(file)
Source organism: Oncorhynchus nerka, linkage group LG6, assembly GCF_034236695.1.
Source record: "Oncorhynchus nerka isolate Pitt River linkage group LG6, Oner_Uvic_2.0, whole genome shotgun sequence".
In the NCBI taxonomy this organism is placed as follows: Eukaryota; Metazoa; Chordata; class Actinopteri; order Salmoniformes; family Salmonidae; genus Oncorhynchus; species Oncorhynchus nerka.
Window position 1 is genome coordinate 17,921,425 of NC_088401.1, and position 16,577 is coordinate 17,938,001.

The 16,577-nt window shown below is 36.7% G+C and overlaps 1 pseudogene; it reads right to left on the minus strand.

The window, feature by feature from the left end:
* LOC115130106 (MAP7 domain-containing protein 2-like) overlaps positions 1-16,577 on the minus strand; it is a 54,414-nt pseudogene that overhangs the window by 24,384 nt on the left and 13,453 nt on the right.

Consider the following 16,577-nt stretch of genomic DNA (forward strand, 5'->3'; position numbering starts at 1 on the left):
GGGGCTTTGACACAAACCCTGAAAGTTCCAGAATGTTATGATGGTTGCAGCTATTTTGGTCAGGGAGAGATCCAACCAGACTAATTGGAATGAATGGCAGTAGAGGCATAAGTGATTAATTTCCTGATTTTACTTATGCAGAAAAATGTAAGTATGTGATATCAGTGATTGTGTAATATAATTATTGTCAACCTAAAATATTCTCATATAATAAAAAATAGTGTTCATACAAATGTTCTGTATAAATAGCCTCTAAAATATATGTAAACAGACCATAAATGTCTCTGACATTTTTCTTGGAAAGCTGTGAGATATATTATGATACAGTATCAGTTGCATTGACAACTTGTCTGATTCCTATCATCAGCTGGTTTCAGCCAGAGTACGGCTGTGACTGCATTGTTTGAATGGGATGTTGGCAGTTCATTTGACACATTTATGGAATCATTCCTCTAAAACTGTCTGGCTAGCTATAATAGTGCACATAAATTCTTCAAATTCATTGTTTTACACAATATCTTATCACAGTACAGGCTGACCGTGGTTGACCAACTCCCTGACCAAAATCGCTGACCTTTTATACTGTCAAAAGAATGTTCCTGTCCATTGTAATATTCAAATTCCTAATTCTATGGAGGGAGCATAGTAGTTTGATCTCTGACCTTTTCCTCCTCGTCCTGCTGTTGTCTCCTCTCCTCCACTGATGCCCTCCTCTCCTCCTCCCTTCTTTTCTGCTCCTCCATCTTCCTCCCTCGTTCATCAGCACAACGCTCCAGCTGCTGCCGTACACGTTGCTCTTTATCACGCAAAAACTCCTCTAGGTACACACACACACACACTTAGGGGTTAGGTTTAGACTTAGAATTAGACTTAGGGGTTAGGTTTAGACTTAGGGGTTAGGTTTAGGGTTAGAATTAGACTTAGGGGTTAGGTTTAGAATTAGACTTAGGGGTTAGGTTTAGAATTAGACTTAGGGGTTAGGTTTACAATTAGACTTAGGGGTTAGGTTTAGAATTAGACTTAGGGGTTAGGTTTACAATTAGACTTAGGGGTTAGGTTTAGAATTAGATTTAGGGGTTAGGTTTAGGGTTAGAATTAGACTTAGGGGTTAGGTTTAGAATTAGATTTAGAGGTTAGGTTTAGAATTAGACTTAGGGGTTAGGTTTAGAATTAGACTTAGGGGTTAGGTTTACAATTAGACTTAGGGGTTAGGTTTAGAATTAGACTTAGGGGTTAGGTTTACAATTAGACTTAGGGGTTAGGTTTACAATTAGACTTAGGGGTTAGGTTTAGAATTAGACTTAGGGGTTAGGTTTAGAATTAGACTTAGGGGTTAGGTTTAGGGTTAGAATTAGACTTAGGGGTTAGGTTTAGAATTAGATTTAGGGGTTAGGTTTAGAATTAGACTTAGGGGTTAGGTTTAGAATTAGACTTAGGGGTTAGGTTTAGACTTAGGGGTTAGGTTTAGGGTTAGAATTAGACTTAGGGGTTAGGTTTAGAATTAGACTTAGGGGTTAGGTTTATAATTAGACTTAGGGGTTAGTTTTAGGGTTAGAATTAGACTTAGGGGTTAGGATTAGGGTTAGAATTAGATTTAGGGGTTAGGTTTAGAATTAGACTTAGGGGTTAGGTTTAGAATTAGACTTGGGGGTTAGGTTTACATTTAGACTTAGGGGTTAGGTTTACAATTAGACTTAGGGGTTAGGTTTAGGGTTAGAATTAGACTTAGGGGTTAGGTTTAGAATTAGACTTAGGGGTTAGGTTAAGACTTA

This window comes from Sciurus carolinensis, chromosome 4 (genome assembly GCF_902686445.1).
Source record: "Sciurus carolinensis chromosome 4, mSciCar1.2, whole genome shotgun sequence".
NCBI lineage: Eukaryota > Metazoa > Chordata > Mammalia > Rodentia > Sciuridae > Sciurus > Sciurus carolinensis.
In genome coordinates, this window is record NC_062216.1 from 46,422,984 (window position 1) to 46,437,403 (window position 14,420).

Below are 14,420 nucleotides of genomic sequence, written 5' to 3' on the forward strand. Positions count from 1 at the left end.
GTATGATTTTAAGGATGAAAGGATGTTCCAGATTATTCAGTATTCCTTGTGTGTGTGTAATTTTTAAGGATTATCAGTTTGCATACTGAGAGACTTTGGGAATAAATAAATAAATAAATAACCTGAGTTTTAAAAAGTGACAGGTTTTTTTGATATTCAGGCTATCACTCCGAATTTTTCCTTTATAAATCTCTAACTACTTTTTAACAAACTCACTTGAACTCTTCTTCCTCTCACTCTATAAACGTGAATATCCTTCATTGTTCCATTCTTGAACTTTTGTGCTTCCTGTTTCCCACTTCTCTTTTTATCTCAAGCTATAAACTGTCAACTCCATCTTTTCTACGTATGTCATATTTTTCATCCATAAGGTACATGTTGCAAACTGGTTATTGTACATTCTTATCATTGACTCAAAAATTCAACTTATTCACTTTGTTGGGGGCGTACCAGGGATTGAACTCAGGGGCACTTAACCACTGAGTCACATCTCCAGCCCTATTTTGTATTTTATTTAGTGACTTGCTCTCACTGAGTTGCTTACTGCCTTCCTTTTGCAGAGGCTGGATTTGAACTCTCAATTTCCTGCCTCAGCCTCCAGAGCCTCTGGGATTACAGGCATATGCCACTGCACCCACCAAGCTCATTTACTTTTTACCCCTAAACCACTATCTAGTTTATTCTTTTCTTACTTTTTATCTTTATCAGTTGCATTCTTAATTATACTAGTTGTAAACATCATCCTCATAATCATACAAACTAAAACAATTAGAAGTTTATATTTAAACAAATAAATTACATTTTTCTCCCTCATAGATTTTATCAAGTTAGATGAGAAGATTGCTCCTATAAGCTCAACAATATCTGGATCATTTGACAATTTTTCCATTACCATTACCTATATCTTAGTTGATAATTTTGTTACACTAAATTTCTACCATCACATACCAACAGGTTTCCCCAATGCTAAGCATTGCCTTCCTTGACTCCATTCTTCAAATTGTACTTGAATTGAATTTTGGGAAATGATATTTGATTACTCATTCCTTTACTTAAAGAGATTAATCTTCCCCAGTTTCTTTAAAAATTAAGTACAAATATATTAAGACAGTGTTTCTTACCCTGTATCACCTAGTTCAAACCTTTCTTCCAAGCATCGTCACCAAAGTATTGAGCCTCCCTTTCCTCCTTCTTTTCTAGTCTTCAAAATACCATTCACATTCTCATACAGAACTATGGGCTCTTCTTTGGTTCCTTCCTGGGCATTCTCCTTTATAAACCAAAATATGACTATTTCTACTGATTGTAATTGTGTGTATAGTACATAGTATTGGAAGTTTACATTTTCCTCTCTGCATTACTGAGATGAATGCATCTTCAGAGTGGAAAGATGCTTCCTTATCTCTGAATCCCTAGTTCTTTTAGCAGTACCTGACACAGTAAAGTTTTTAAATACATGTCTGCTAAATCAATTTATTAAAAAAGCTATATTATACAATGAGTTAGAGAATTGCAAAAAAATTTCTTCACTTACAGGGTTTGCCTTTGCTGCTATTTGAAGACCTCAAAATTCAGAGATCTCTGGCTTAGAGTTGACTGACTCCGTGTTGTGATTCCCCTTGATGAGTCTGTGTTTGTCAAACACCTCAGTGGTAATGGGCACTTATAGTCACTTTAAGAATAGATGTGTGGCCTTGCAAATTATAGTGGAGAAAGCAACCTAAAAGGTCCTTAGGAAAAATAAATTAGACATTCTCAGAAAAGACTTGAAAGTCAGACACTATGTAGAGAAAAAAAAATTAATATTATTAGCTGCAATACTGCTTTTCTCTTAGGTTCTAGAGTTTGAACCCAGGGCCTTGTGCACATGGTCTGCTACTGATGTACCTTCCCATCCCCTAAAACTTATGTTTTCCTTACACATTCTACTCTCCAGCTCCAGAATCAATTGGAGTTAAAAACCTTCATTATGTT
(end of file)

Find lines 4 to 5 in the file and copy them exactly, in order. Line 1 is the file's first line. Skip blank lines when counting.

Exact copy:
Window position 1 is genome coordinate 17,921,425 of NC_088401.1, and position 16,577 is coordinate 17,938,001.

The 16,577-nt window shown below is 36.7% G+C and overlaps 1 pseudogene; it reads right to left on the minus strand.